BAGHDAD, 10 Aug 2006 (IRIN) - Fear of violence among Iraqis has been amplified by the latest violent death toll of nearly 2,000 in July, making it by far the deadliest month this year. Sectarian violence has overtaken insurgency as the cause of death, officials said.
"Day after day we find that Iraq is more impossible to live in," said Mustafa al-Khuri, 36, father of four and a hairdresser in the capital, Baghdad. "With the latest numbers released by the government, we find that even to go to buy food is dangerous, and it is impossible even for our children to go to school due to the increasing violence."
According to statistics from the ministries of health and interior, nearly 1,800 Iraqis were killed in July in sectarian violence and criminal attacks. The Health Ministry's Forenic Medicine Institute estimates that the actual number is nearly 2,000, because a number of bodies are given directly to families from the hospital.
The number of violent deaths has risen steadily since January, when there were about 600. Of those, 113 of them were due to sectarian violence; the rest were the result of the US military fighting insurgents and other causes.
A year ago, in July 2005, Iraq had 1,100 violent deaths - none of them due to sectarian violence.
Sectarian violence took a dramatic upturn after 22 February, when a revered Shi'ite shrine was bombed in Samarra, north of the capital.
In the latest incident of sectarian violence, at least 35 people were killed and 90 others injured on 10 August in a suicide bomb attack at a market in the southern Iraqi city of Najaf. The attack occurred in close proximity to the Imam Ali shrine, one of the most sacred Shi'ite Muslim sites. A Sunni group claimed responsibility.
Experts say that many Sunnis who were formerly insurgents attacking the US military are instead aiming their guns at the Shi'ites.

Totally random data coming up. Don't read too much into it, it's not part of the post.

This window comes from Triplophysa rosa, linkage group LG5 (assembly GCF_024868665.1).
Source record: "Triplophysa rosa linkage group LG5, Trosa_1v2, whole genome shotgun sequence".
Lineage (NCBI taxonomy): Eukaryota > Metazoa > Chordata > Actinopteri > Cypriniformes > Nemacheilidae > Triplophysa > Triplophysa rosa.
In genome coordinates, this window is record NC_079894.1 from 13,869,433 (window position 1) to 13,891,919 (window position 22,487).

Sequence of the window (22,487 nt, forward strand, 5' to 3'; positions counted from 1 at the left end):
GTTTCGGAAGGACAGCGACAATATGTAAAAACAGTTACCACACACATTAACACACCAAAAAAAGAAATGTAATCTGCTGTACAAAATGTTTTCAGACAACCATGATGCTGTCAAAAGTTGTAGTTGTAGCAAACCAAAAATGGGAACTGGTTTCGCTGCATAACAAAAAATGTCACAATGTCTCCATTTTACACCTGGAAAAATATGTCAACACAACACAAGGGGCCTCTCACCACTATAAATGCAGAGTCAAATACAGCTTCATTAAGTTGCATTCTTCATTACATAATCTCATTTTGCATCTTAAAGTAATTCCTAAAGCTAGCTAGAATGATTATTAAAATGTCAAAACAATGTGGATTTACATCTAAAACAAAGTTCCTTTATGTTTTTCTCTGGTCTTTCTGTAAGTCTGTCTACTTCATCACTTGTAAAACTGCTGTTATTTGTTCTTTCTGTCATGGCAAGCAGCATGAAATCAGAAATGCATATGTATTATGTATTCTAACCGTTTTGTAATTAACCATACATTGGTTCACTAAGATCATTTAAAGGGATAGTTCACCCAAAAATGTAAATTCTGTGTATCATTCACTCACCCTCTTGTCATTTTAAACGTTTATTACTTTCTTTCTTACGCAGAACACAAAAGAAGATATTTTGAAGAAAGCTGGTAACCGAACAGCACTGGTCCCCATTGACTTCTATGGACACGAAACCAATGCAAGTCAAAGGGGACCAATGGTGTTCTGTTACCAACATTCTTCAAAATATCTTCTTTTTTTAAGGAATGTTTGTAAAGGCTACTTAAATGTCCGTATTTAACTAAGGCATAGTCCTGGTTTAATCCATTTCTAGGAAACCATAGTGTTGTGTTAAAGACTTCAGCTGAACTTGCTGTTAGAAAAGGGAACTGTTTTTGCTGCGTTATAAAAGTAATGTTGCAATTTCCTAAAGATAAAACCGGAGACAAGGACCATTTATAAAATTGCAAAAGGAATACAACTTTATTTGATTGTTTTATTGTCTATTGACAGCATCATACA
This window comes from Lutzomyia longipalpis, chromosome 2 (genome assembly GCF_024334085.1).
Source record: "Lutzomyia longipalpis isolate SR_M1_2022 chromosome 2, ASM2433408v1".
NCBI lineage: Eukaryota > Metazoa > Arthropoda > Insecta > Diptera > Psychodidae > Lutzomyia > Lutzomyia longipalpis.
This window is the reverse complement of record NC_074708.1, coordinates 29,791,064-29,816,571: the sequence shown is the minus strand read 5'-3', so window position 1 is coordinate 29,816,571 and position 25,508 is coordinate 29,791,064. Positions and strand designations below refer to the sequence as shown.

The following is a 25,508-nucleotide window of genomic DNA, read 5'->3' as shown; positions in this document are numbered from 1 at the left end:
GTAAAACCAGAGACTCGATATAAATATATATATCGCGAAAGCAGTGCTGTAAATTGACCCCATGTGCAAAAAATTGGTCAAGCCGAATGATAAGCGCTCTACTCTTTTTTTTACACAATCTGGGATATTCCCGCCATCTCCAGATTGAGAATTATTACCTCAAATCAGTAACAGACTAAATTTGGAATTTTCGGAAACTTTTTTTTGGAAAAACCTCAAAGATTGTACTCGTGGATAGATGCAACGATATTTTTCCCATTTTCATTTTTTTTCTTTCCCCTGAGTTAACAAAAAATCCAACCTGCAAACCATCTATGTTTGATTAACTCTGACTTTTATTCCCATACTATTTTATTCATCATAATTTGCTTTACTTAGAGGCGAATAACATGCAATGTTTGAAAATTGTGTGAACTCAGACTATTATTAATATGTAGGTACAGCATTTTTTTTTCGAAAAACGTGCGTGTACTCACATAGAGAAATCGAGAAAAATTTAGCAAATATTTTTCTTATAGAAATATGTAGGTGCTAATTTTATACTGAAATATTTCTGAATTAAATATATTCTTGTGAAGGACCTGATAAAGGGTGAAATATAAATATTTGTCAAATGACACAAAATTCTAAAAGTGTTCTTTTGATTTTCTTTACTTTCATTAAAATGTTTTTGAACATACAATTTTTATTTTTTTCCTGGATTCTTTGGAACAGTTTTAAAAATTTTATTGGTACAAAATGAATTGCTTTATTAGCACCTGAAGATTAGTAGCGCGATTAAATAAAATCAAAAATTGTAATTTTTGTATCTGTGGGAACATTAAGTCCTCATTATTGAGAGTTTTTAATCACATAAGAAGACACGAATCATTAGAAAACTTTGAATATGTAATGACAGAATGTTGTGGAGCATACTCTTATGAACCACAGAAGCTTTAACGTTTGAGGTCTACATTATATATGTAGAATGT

Dr Sabah al-Husseiny, deputy health minister, said that 70 percent of the deaths reported since January were due to sectarian violence, fuelled by the rise of criminal gangs and death squads nationwide. But in 2005, almost no deaths were caused by sectarian violence - and about 75 percent were due to military actions and the insurgency, he said.
Now, al-Husseiny said, "Each day the methods of killing are more horrifying."
Torture, strangulation, and multiple gun shots to the head are increasingly common, said Dr Fa'aq Amin, director of the Forensic Medicine Institute at the Ministry of Health.
"Instead of the government's new plans improving security in Iraq, it looks like they are worsening the problem," Amin said, referring to the reconciliation plan announced in June.
Government officials emphasised that the rise in violence is largely due to the growing number of extremist vigilantes and criminal gangs countrywide. For example, a vigilante might shoot a teenage couple kissing on the street for improper behaviour.
Gang members sit in ordinary cafes offering to carry out contract killings along sectarian lines.
"The government is focusing on terrorists and insurgents, but now we see that the reality is different," said Mahmoud Obaid, 54, a doctor and professor at Mustansiriyah University. "It has to change its plan and tackle the criminality issue faster."
Fearing that the violence is inescapable, more Iraqis have started to pack their bags to flee the country.
"We cannot stay in Iraq one more day," said Ibrahim Younis, 35, a government employee who just quit his job and plans to take his family to Jordan. "Death is near the door of any innocent civilian just because he prays in a different way."
In Jordan, Younis said, "even if I have to work as a garbage collector, my family is going to be safe."
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